Adam Quirk | Criminal Justice in Law Enforcement
A lot of people would agree that having a strong educational background is helpful any career. For law enforcement, it’s not that different. Many people wonder just how much schooling they will need to be successful in this field. For Adam Quirk, an FBI and DEA former employee, a degree in criminal justice is valuable in helping aspiring agents get their foot in the door and work their way up the corporate ladder.
Although a college degree is not a requirement for most law enforcement jobs, it certainly is wise to consider pursuing higher education, as it can enhance job skills that are essential in the field, such as report writing, critical thinking and reading comprehension, and interpersonal communications. Moreover, earning a bachelor’s degree can be a springboard to other opportunities and careers in law enforcement that typically require much more extensive schooling, such as criminologists, behavioral psychologists and profilers, and forensic psychologists.
Those considering a career in law enforcement can also get and use their criminal justice degree to better understand essential aspects of the industry, explains Adam Quirk. In the FBI and DEA, for example, chain of evidence is a key area all on its own. A case will require investigative skills and involve a multitude of procedures needed to obtain, maintain, and keep evidence free from any damage or tampering, as corrupted evidence will not be admissible in court. Moreover, a strong background in criminal justice will shed light on the various procedures associated with the law and due process, as well as what happens when the chain of evidence is broken and how such events can affect a criminal investigation. Image Source: Flickr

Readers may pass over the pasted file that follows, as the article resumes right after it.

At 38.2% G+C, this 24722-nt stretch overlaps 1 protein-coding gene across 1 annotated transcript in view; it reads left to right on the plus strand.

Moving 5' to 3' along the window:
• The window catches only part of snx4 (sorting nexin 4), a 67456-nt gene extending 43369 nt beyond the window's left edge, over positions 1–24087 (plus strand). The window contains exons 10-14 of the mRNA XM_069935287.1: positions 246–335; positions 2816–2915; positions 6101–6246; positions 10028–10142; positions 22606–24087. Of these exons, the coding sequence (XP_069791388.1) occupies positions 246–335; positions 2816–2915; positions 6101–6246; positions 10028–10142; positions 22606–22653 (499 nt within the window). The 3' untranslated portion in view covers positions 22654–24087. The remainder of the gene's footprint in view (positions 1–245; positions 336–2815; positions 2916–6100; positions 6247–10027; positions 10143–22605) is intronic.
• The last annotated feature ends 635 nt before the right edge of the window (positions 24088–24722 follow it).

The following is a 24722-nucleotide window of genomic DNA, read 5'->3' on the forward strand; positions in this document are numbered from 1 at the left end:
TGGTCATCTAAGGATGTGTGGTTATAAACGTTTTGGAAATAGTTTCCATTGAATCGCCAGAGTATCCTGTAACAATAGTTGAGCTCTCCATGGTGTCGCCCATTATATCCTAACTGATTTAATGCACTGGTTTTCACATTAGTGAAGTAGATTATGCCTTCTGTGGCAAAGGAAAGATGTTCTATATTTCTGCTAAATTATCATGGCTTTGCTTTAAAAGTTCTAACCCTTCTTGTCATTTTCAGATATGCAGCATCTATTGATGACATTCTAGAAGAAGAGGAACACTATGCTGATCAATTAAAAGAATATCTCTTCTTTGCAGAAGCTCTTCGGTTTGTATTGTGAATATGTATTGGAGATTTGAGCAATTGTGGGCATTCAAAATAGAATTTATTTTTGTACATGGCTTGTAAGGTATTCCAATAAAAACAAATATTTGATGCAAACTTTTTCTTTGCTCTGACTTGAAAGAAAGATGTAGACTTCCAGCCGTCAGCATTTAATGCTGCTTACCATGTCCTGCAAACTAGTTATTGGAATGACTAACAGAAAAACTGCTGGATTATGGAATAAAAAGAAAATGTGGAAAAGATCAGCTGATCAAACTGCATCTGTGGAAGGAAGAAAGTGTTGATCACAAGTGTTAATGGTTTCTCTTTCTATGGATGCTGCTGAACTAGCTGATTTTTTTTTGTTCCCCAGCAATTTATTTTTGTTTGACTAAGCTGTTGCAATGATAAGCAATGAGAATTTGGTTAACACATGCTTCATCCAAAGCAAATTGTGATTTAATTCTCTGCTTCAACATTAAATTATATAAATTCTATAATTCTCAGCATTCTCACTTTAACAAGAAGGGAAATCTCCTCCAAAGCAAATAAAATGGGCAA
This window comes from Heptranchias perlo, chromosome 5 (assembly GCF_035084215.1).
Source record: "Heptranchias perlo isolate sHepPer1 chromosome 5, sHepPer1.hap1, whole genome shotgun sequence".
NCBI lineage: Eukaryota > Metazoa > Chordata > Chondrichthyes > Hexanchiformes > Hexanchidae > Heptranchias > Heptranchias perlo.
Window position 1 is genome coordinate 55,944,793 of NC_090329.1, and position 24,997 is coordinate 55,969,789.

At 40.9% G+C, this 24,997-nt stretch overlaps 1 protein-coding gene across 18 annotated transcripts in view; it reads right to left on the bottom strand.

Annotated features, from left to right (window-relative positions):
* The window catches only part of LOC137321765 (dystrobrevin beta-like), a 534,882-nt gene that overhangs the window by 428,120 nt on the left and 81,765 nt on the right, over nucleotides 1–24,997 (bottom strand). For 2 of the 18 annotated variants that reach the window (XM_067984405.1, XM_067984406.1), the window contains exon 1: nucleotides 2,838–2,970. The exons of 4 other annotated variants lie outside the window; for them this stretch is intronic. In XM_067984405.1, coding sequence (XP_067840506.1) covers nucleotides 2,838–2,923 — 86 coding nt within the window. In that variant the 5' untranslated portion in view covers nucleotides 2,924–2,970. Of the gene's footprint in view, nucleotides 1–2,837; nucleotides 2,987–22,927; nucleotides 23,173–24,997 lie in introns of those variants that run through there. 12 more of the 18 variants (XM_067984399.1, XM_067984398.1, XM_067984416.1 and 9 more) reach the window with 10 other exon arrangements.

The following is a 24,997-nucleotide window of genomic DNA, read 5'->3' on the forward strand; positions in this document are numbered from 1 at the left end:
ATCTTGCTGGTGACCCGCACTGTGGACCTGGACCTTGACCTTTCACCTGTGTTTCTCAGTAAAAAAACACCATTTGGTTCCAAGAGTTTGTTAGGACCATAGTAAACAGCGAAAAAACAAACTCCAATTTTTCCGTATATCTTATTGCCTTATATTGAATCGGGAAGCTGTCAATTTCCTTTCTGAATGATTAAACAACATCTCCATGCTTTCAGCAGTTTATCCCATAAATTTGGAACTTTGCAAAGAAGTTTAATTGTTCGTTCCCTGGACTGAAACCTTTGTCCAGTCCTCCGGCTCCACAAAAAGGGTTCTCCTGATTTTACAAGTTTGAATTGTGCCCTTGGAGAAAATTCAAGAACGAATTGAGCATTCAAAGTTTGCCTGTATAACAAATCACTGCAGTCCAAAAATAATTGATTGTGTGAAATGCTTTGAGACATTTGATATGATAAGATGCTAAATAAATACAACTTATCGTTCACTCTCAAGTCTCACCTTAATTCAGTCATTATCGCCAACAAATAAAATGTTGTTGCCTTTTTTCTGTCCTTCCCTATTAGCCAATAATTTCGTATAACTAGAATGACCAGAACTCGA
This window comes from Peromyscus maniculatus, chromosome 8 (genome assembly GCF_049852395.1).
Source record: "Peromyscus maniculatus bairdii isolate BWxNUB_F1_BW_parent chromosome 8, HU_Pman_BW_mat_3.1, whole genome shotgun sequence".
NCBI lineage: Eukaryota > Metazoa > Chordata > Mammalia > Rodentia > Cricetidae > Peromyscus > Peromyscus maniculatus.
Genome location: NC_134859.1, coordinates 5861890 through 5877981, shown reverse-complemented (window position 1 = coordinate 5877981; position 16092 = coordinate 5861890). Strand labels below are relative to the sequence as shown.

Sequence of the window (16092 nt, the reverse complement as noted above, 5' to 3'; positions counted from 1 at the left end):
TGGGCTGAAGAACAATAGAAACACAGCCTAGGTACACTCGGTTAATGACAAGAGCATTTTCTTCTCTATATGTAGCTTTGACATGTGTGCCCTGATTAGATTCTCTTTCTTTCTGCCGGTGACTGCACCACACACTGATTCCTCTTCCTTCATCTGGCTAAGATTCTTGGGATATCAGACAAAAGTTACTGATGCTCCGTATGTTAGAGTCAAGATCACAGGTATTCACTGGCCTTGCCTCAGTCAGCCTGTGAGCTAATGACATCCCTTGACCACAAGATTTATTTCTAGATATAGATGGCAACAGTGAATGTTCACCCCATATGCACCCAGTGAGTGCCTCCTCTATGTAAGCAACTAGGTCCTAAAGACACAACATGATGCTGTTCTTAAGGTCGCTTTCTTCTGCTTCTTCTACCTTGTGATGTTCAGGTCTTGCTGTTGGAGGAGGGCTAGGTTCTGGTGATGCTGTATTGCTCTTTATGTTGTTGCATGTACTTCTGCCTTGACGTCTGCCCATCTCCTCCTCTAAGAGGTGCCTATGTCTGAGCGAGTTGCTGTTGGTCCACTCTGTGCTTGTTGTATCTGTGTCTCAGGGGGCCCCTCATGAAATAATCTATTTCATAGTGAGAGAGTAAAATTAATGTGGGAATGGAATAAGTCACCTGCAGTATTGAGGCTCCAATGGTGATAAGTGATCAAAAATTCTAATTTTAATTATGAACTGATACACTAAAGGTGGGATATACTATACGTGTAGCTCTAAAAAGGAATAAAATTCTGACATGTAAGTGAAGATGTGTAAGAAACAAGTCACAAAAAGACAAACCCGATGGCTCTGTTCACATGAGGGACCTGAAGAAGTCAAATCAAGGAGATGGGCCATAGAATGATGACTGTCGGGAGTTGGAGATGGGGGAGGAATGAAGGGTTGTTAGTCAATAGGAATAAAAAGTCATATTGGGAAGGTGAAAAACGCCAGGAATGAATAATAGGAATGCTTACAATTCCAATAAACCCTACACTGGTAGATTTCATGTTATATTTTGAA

“Law enforcement is constantly evolving,” says Adam Quirk. “The FBI and other law enforcement agencies used to follow a very rigid hierarchy and chain of command, but that’s now changing.” Now, police officers and detectives are given more authority and are more involved in the respective communities they serve.
Lower-level employees are also under increased public scrutiny right now, thanks to technology and social media. Adam Quirk says, any misstep can go viral and result in a scandal. Therefore, it’s important for those working in law enforcement to be skilled in media relations and well-prepared to handle difficult situations in the best way possible. A degree in criminal justice can get them those skills; college equips and teaches students ethics, conflict resolution, and critical thinking—soft skills that can help them become proactive rather than reactive. Adopting this attitude can mean all the difference between an incident that escalates badly and one that is resolved peacefully. Simply put, when police officers and employees come in with more knowledge upfront, they are less likely to make mistakes.
After working in law enforcement for many years, Adam Quirk knows that the scenarios that police officers, detectives, and agents typically deal with are far from what the public sees on popular media. Contrary to what’s depicted in movies and TV shows, individuals working in law enforcement are not always fighting crimes or apprehending criminals; a lot of their job entails research, crime prevention, and community relations. Not only are they educating the public, but they’re also analyzing evidence and crime scenes, negotiating disputes, interviewing witnesses and suspects, and communicating with members of the community.